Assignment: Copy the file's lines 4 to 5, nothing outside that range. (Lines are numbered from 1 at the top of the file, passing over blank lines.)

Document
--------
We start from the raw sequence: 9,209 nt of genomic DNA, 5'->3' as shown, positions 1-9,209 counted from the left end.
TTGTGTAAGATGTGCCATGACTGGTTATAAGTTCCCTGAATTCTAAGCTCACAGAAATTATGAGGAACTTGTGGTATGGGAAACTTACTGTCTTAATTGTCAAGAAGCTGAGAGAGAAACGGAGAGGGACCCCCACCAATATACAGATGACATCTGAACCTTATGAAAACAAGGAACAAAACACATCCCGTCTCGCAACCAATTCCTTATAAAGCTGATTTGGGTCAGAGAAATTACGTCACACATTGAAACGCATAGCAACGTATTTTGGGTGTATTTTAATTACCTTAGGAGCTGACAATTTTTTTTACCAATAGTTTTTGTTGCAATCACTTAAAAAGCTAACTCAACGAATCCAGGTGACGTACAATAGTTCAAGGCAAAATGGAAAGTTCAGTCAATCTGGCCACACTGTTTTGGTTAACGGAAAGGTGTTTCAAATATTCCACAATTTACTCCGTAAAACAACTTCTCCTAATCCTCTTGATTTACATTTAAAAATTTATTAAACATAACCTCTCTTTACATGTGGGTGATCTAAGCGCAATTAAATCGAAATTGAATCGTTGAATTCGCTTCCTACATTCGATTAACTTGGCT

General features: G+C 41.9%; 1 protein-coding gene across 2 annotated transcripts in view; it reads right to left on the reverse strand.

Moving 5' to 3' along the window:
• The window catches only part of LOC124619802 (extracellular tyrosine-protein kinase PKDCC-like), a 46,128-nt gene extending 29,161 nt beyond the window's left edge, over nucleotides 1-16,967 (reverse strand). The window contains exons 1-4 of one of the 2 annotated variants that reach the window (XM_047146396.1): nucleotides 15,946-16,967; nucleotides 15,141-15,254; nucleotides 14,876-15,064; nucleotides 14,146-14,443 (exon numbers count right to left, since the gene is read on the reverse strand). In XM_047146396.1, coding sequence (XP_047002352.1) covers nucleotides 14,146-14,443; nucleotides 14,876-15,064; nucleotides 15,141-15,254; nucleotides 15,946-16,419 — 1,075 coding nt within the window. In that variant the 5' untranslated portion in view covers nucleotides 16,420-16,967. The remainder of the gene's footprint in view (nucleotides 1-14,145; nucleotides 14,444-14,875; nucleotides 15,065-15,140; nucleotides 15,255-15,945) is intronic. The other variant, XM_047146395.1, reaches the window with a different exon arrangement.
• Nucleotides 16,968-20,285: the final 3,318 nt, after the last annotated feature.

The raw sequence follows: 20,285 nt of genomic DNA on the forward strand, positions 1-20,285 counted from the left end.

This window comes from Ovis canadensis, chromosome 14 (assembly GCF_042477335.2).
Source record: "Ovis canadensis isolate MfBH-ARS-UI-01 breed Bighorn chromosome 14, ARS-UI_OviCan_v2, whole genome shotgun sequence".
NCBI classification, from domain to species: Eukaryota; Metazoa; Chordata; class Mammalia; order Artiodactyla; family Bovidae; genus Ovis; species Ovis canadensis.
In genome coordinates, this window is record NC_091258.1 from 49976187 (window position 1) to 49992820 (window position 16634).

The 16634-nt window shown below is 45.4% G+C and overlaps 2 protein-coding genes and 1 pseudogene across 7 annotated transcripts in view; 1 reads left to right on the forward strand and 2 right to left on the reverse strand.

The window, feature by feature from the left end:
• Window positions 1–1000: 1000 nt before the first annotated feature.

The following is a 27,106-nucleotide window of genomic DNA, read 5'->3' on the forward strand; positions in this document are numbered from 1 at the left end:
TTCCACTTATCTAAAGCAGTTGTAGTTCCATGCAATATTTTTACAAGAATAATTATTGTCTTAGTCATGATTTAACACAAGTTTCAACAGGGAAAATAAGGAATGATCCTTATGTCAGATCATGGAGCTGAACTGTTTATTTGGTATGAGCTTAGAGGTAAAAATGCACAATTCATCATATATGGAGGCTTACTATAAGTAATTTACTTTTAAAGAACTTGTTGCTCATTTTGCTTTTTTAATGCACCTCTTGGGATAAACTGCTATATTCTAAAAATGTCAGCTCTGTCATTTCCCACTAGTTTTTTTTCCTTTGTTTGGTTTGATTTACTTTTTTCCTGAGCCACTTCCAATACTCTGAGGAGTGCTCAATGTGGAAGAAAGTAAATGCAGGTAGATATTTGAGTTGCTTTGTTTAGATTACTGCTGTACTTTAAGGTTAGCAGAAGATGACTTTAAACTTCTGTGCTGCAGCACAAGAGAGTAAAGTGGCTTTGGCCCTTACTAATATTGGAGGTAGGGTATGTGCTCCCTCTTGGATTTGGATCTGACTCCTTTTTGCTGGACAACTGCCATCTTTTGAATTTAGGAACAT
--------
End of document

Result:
Moving 5' to 3' along the window:
• The window catches only part of LOC124619802 (extracellular tyrosine-protein kinase PKDCC-like), a 46,128-nt gene extending 29,161 nt beyond the window's left edge, over nucleotides 1-16,967 (reverse strand). The window contains exons 1-4 of one of the 2 annotated variants that reach the window (XM_047146396.1): nucleotides 15,946-16,967; nucleotides 15,141-15,254; nucleotides 14,876-15,064; nucleotides 14,146-14,443 (exon numbers count right to left, since the gene is read on the reverse strand). In XM_047146396.1, coding sequence (XP_047002352.1) covers nucleotides 14,146-14,443; nucleotides 14,876-15,064; nucleotides 15,141-15,254; nucleotides 15,946-16,419 — 1,075 coding nt within the window. In that variant the 5' untranslated portion in view covers nucleotides 16,420-16,967. The remainder of the gene's footprint in view (nucleotides 1-14,145; nucleotides 14,444-14,875; nucleotides 15,065-15,140; nucleotides 15,255-15,945) is intronic. The other variant, XM_047146395.1, reaches the window with a different exon arrangement.